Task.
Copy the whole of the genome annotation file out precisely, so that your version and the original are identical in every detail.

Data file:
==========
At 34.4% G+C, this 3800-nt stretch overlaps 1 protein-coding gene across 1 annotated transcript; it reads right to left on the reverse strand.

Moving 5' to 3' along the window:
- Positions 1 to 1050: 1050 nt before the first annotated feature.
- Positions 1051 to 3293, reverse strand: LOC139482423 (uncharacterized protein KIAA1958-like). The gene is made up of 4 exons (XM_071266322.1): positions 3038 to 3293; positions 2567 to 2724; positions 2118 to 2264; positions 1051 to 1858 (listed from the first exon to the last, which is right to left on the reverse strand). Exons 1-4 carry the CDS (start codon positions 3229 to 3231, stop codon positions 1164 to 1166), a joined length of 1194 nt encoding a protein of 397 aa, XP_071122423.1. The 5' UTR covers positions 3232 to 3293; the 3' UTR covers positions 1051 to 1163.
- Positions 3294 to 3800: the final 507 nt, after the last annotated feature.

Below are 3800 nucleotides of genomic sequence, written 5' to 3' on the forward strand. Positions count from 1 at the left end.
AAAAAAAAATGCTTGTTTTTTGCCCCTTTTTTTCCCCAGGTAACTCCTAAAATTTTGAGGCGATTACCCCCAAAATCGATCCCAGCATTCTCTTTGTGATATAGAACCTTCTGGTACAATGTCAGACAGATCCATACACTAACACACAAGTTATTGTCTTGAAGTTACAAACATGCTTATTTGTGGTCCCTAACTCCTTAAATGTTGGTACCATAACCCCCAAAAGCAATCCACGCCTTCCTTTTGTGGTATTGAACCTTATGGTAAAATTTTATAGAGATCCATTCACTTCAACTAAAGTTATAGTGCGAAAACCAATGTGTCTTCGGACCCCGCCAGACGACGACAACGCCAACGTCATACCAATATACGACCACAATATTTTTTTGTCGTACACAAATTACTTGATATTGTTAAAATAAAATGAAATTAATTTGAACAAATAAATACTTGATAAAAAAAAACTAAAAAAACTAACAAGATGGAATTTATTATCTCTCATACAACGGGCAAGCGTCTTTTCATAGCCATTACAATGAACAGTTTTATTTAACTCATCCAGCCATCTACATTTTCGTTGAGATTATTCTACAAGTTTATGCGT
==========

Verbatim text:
At 34.4% G+C, this 3800-nt stretch overlaps 1 protein-coding gene across 1 annotated transcript; it reads right to left on the reverse strand.

Moving 5' to 3' along the window:
- Positions 1 to 1050: 1050 nt before the first annotated feature.
- Positions 1051 to 3293, reverse strand: LOC139482423 (uncharacterized protein KIAA1958-like). The gene is made up of 4 exons (XM_071266322.1): positions 3038 to 3293; positions 2567 to 2724; positions 2118 to 2264; positions 1051 to 1858 (listed from the first exon to the last, which is right to left on the reverse strand). Exons 1-4 carry the CDS (start codon positions 3229 to 3231, stop codon positions 1164 to 1166), a joined length of 1194 nt encoding a protein of 397 aa, XP_071122423.1. The 5' UTR covers positions 3232 to 3293; the 3' UTR covers positions 1051 to 1163.
- Positions 3294 to 3800: the final 507 nt, after the last annotated feature.

Below are 3800 nucleotides of genomic sequence, written 5' to 3' on the forward strand. Positions count from 1 at the left end.
AAAAAAAAATGCTTGTTTTTTGCCCCTTTTTTTCCCCAGGTAACTCCTAAAATTTTGAGGCGATTACCCCCAAAATCGATCCCAGCATTCTCTTTGTGATATAGAACCTTCTGGTACAATGTCAGACAGATCCATACACTAACACACAAGTTATTGTCTTGAAGTTACAAACATGCTTATTTGTGGTCCCTAACTCCTTAAATGTTGGTACCATAACCCCCAAAAGCAATCCACGCCTTCCTTTTGTGGTATTGAACCTTATGGTAAAATTTTATAGAGATCCATTCACTTCAACTAAAGTTATAGTGCGAAAACCAATGTGTCTTCGGACCCCGCCAGACGACGACAACGCCAACGTCATACCAATATACGACCACAATATTTTTTTGTCGTACACAAATTACTTGATATTGTTAAAATAAAATGAAATTAATTTGAACAAATAAATACTTGATAAAAAAAAACTAAAAAAACTAACAAGATGGAATTTATTATCTCTCATACAACGGGCAAGCGTCTTTTCATAGCCATTACAATGAACAGTTTTATTTAACTCATCCAGCCATCTACATTTTCGTTGAGATTATTCTACAAGTTTATGCGT